“All measures are being put in place for the security of MPs so that they can carry on with their duties as elected democratic members,” Home Secretary Priti Patel said on Saturday. Lawmakers should remain accessible to the public, she added, “to absolutely stand by the principles that we are elected by.”
The statement came following her visit to the church in Leigh-on-Sea where Conservative Party MP David Amess was stabbed to death on Friday. Patel paid tribute to him, alongside Prime Minister Boris Johnson and Labour Party leader Keir Starmer.
Amess, who was 69 years old and served most of his life in Parliament, was engaging with the public in a regular meeting known as a constituency surgery. While protection is offered to MPs in Westminster, with armed police patrolling the territory, in their electoral districts, lawmakers are open to anyone who turns up.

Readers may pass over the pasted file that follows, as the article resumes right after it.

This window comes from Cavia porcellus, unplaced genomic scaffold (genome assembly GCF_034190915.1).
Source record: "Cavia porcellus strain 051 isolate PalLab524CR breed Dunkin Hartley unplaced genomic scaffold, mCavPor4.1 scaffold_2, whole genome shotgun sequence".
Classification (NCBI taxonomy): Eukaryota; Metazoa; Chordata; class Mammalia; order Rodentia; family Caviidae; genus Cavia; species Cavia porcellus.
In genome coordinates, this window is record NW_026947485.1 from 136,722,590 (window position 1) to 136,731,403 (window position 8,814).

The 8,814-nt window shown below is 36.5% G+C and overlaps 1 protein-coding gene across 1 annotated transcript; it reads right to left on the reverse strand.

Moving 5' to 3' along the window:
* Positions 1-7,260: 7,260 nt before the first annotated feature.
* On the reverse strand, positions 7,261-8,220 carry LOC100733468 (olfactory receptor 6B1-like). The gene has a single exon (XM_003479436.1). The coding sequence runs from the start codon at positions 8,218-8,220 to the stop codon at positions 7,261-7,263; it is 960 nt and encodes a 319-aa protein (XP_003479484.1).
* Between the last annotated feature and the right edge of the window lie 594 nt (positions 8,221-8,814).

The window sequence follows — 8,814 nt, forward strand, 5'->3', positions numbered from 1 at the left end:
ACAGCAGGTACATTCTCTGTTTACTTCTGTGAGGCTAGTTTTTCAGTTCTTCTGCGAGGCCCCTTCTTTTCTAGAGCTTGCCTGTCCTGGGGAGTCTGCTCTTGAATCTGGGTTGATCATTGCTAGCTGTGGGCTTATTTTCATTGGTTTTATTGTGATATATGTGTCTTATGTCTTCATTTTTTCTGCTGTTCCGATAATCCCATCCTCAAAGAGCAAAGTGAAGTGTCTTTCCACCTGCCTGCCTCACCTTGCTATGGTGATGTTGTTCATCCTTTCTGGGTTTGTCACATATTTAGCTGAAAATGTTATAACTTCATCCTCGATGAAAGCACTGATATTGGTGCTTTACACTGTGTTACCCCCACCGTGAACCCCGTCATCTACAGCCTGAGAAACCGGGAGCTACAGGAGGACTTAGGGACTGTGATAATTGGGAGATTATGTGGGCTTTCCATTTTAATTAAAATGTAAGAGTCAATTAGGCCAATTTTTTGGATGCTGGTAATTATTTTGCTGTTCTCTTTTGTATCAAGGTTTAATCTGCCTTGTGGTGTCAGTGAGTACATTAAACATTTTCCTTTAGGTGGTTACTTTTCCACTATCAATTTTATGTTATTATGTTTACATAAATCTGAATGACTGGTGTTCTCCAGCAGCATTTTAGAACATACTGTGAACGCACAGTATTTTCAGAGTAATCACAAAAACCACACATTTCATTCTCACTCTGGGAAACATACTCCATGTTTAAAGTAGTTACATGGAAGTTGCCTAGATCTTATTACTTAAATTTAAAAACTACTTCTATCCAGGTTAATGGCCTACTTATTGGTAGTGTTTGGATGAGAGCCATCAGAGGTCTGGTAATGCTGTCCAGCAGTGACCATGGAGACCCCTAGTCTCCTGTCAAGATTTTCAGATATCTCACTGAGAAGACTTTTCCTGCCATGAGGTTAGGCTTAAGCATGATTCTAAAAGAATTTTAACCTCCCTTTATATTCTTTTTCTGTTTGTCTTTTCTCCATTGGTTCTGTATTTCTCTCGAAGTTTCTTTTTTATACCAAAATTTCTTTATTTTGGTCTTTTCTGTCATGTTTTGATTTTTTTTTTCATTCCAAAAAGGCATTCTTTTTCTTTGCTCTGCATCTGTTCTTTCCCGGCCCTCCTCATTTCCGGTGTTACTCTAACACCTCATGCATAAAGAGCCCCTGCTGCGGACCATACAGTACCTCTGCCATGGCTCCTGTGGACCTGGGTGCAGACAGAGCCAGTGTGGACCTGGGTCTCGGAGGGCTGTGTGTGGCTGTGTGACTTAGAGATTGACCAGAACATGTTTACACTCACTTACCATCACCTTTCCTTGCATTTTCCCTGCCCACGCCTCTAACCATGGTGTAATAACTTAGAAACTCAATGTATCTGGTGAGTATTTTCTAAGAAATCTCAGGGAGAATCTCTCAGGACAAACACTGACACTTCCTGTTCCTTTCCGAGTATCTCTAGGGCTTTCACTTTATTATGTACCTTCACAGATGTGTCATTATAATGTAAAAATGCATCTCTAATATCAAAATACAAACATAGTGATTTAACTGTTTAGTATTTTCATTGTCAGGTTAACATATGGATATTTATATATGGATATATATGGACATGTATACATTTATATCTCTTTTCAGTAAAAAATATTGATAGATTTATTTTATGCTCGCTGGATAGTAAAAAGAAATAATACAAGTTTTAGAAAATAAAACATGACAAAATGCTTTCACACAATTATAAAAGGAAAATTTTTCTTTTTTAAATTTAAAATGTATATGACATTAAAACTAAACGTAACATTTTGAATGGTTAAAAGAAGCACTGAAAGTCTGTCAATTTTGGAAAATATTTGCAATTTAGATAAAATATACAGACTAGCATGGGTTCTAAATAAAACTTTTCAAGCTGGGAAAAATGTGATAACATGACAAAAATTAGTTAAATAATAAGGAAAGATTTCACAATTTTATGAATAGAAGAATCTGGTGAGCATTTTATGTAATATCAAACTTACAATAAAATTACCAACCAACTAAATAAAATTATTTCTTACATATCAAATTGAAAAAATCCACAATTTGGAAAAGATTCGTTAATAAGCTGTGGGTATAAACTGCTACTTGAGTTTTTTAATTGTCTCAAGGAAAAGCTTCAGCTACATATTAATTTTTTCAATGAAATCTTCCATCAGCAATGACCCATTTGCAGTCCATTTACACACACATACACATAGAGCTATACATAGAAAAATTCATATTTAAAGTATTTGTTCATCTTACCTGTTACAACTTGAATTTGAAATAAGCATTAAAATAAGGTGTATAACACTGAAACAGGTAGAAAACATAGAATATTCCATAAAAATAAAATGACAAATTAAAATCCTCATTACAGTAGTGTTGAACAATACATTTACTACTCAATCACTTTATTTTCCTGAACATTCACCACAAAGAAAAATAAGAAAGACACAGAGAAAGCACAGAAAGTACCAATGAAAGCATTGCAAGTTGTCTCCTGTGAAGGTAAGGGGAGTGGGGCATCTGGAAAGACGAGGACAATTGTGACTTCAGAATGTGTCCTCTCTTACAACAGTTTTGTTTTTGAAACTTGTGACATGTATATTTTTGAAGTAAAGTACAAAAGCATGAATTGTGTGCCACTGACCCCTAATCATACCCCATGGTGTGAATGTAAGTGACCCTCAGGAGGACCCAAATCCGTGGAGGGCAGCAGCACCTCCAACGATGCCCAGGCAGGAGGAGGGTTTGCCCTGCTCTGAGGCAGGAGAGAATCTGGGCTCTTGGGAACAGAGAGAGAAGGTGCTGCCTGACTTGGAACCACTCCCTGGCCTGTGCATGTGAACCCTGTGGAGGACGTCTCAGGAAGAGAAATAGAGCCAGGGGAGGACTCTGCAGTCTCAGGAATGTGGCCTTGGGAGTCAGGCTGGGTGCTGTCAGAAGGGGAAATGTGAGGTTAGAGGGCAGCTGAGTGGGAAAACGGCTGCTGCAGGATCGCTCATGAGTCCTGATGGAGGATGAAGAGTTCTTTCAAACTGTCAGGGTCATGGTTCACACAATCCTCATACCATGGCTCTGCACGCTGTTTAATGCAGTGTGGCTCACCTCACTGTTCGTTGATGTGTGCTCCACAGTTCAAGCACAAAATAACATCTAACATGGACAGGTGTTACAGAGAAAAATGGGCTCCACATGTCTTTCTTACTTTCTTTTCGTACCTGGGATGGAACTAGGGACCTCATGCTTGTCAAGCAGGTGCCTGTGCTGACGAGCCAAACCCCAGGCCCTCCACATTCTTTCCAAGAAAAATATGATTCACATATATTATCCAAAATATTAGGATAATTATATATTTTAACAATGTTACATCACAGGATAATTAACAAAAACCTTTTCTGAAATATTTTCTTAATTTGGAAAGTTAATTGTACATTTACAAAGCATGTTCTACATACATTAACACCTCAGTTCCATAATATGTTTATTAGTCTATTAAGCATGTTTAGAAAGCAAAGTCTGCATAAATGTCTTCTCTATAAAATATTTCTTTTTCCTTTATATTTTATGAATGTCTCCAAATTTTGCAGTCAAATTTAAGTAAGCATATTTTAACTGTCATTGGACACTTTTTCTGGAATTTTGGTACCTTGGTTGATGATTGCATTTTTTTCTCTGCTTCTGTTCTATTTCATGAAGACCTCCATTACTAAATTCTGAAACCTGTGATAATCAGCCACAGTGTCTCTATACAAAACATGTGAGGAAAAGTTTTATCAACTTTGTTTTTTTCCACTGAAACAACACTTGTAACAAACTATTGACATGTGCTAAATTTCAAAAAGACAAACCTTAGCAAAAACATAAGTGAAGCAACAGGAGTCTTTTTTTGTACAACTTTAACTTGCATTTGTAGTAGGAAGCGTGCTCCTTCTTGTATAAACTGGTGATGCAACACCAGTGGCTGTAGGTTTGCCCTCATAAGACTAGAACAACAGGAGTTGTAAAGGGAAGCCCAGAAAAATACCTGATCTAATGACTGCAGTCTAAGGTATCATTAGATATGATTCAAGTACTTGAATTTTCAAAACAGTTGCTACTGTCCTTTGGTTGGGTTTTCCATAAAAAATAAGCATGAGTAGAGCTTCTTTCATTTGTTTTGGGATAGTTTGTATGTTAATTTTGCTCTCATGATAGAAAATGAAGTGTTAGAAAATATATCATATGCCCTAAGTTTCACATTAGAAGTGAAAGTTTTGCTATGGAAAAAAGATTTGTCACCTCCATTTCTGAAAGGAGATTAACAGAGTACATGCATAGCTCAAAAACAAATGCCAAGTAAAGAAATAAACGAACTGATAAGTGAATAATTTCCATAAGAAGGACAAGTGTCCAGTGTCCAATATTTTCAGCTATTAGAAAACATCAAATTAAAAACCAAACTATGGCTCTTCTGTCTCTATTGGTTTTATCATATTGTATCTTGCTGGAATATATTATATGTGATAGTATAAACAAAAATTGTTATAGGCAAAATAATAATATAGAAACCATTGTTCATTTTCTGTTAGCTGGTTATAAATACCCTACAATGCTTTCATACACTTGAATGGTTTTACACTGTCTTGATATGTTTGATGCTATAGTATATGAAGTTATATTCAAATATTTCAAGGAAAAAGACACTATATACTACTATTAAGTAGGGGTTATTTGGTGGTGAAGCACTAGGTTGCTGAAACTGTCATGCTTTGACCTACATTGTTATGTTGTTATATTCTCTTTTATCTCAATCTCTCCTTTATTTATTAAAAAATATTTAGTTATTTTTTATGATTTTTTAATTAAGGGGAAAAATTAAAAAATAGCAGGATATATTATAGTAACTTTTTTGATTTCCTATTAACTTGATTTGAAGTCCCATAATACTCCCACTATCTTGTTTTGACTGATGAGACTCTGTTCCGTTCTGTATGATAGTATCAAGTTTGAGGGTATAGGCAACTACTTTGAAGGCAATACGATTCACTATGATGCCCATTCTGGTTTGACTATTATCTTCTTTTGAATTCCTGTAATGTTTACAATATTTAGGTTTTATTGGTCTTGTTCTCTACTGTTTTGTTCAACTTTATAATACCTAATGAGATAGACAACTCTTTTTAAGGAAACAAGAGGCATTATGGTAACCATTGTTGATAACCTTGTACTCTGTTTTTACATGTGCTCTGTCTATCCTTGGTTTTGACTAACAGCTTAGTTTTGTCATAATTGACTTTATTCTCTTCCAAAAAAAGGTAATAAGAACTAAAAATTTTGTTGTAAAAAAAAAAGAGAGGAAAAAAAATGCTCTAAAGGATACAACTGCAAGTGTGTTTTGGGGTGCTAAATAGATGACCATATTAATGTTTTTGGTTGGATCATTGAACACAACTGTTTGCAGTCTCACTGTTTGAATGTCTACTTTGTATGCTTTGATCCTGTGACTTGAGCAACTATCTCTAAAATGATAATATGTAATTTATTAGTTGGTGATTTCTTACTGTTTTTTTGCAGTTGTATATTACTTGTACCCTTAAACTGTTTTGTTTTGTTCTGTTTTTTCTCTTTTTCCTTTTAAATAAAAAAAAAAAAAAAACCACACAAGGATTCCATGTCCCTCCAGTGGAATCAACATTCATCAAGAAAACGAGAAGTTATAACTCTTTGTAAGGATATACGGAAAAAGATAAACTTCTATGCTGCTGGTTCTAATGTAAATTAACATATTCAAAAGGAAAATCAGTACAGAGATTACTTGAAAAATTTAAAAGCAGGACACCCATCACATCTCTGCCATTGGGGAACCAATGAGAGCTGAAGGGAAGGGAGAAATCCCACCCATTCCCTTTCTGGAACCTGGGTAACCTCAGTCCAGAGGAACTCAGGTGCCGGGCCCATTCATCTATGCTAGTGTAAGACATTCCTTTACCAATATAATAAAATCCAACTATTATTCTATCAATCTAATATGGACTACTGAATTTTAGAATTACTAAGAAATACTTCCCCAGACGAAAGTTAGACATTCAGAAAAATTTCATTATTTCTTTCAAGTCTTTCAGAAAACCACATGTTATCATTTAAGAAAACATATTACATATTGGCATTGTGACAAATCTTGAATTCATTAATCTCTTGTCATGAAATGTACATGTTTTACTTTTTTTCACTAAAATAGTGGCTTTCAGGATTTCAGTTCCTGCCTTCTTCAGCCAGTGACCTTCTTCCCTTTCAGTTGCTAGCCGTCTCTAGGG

Amess, a father of five, was repeatedly attacked with a knife in the middle of the day by a man in his 20s. Having detained the assailant, police described the incident as a terrorist attack, with a possible link to Islamist extremism.
The fatal stabbing adds to the list of incidents in which British lawmakers have been attacked over the years. A lawmaker from the Labour Party, Jo Cox, was assassinated in 2016. A minister in Tony Blair’s government, Stephen Timms, survived a stabbing attack in East London in 2010, also during a constituency surgery.